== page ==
Scale up can occur at most every 180 seconds. Each period, up to 100% of the currently running replicas may be added until the maximum configured replicas is reached. For scaling up there is no stabilization window. When the metrics indicate that the target should be scaled up, the target is scaled up immediately.

Scale down can occur at most every 15 seconds. Each Period, up to 100% of the currently running replicas may be removed which means the scaling target can be scaled down to the minimum allowed replicas. The number of replicas removed is based on the aggregated calculations over the past 1800 seconds of the stabilization window.

Min replicas

  • The minimum number of replicas that would be guaranteed to run at any given point of time.

  • Scale down policy would never remove replicas below this number.

Max replicas

  • The maximum number of replicas that are capped, beyond which no more replicas can be added for scale up.

  • Scale up policy would never add replicas above this number.

Enabling HPA can result in customers incurring additional flow usage when your application scales horizontally. To avoid overages from unpredicted scaling, configure the maximum configured replicas judiciously to stay within purchased flow limits. Track your incurred flow usage through usage reports.

HPA uses CPU utilization at average of 70%
HPA bases on resource requests.

When target utilization value is set, the controller calculates the utilization value as a percentage of the equivalent resource request on the containers in each pod.

If pod average use is greater than 70% in a period (periods for scale-up are set as 180 seconds), HPA scales up. Refer to the Kubernetes documentation for additional details.

Performance Considerations and Limitations

For a successful horizontal autoscaling of your Mule apps, review the following performance considerations:

  • In Runtime Fabric, the policy in use was benchmarked for Mule apps with CPU Reserved: 0.45vCpu and Limit: 0.55vCpu, which corresponds to these settings:

                cpu: 550m
                cpu: 450m
  • Mule apps that scale based on CPU usage are a good fit with CPU based HPA. For example:

    • HTTP/HTTPS apps with async requests

    • Reverse proxies

    • Low latency + high throughput apps

    • Dataweave transformations

    • APIKit Routing

    • API Gateways with policies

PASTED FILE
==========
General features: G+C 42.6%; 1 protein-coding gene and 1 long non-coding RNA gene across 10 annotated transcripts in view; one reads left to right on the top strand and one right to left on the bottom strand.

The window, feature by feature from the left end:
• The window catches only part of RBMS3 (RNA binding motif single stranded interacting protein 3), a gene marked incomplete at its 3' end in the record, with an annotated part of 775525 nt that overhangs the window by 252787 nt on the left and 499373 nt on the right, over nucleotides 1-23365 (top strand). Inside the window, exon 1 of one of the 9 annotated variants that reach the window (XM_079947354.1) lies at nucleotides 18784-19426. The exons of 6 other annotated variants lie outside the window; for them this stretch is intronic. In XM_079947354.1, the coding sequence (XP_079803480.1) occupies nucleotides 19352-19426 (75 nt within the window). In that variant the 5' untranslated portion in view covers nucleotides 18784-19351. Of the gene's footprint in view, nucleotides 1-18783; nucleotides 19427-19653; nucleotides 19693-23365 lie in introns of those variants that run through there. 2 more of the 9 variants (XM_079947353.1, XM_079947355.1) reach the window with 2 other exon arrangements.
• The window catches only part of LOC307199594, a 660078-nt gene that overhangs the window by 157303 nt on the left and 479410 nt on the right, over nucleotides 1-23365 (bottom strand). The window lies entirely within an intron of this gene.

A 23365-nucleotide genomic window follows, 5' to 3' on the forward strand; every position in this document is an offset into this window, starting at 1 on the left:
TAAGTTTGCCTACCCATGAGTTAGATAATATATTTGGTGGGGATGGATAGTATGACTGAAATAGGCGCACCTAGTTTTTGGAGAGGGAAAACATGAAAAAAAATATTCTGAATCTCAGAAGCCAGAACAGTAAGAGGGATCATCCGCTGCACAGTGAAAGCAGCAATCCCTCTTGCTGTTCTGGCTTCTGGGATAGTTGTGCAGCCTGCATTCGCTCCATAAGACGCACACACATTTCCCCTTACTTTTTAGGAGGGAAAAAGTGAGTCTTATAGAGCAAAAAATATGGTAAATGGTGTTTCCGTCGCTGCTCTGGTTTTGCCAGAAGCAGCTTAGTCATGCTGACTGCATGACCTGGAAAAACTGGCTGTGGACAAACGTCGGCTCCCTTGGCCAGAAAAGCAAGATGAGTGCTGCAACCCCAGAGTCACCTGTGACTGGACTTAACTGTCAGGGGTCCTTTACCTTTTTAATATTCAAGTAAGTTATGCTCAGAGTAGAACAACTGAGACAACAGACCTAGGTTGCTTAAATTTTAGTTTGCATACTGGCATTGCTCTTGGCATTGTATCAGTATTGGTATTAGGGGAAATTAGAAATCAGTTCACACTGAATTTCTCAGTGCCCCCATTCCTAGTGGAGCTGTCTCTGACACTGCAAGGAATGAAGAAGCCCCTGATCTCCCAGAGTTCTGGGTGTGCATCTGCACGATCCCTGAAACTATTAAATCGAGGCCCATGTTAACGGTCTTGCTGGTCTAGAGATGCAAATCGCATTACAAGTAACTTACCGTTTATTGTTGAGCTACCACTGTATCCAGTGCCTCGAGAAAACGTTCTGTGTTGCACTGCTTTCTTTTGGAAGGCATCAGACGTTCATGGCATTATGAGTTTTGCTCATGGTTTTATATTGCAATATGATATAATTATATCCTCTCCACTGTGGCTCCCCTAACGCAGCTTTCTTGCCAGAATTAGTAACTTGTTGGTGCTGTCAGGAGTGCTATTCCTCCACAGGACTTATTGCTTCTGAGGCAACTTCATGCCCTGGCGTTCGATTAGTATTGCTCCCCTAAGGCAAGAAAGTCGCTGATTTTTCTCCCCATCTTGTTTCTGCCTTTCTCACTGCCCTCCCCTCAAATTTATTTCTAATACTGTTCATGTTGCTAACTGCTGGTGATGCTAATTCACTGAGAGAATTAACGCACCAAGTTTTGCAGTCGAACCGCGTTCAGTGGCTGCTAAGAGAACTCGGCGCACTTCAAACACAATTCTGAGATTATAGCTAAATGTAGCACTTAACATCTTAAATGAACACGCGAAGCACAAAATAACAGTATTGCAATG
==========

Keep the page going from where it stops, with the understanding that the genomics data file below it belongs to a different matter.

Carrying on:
• Non-reentrant apps that do not have built in parallel processing such as batch jobs, scheduler apps without re-entrancy and duplicate scheduling across apps and low throughput, high latency apps with large requests may not be a good fit with CPU based HPA.

  • Scale up and scale down performance can vary based on the replica size and the application type.

  • The policy is optimized for replica sizes with <850m. Larger replica sizes might take longer to scale. HPA is recommended only for smaller CPU applications with average usage of 0.2vCPU.


There are some limitations to consider:

  • CPU is the only resource for horizontal autoscaling.

Configure Horizontal Pod Autoscaling

To configure horizontal autoscaling for Mule apps deployed to Runtime Fabric, follow these steps:

  1. Enable the support for metrics APIs on your managed K8s API server.

  2. From Anypoint Platform, select Runtime Manager > Applications.

  3. Click Deploy application.

  4. In the Runtime tab, check the Enable Autoscaling box.

  5. Set the minimum and maximum Replica Count limits.

  6. Click Deploy Application.

Runtime Manager UI with Enable Autoscaling field selected

Autoscaling Status and Logs

When an autoscaling event occurs and your Mule app with horizontal autoscaling scales up, you can check the Scaling status in the Runtime Manager UI by clicking View status in your application’s details window:

Runtime Manager UI with Mule app and Scaling status

You can also track when autoscaling events occurred through Audit logs in Access Management. Each time an application deployment scaled, there is an audit log published under the product Runtime Manager, by the Anypoint Staff user. The log has Action set to Scaling with the Object as the application ID.

Runtime Manager UI with Audit logs and Scaling status

The following is an example log payload:

{"properties":{"organizationId":"my-orgID-abc","environmentId":"my-envID-xyz","response":{"message":{"message":"Application id:my-appID-123 scaled DOWN from 3 to 2 replicas.","logLevel":"INFO","context":{"logger":"Runtime Manager"},"timestamp":1700234556678}},"deploymentId":"my-appID-123","initialRequest":"/organizations/my-orgID-abc/environments/my-envID-xyz/deployments/my-appID-123/specs/my-specID-456"},"subaction":"Scaling"}

Additionally, you can track the scaled up replicas startup and the number of replicas of your Mule apps by running the following kubectl command in your terminal:

kubectl get events | grep HorizontalPodAutoscaler

Use the kubectl get events command in Kubernetes to retrieve events that occurred within the cluster. The command provides information about various activities and changes happening in the cluster, such as pod creations, deletions, and other important events.

The grep command filters the output of kubectl get events for lines that contain the string HorizontalPodAutoscaler. The following example shows the command output that includes events related to a HorizontalPodAutoscaler with information about successful rescaling operations triggered by the HPA:

# kubectl get events | grep HorizontalPodAutoscaler
5m20s  Normal SuccessfulRescale   HorizontalPodAutoscaler   New size: 4; reason: cpu resource utilization (percentage of request) above target
5m5s   Normal SuccessfulRescale   HorizontalPodAutoscaler   New size: 8; reason: cpu resource utilization (percentage of request) above target
4m50s  Normal SuccessfulRescale   HorizontalPodAutoscaler   New size: 10; reason: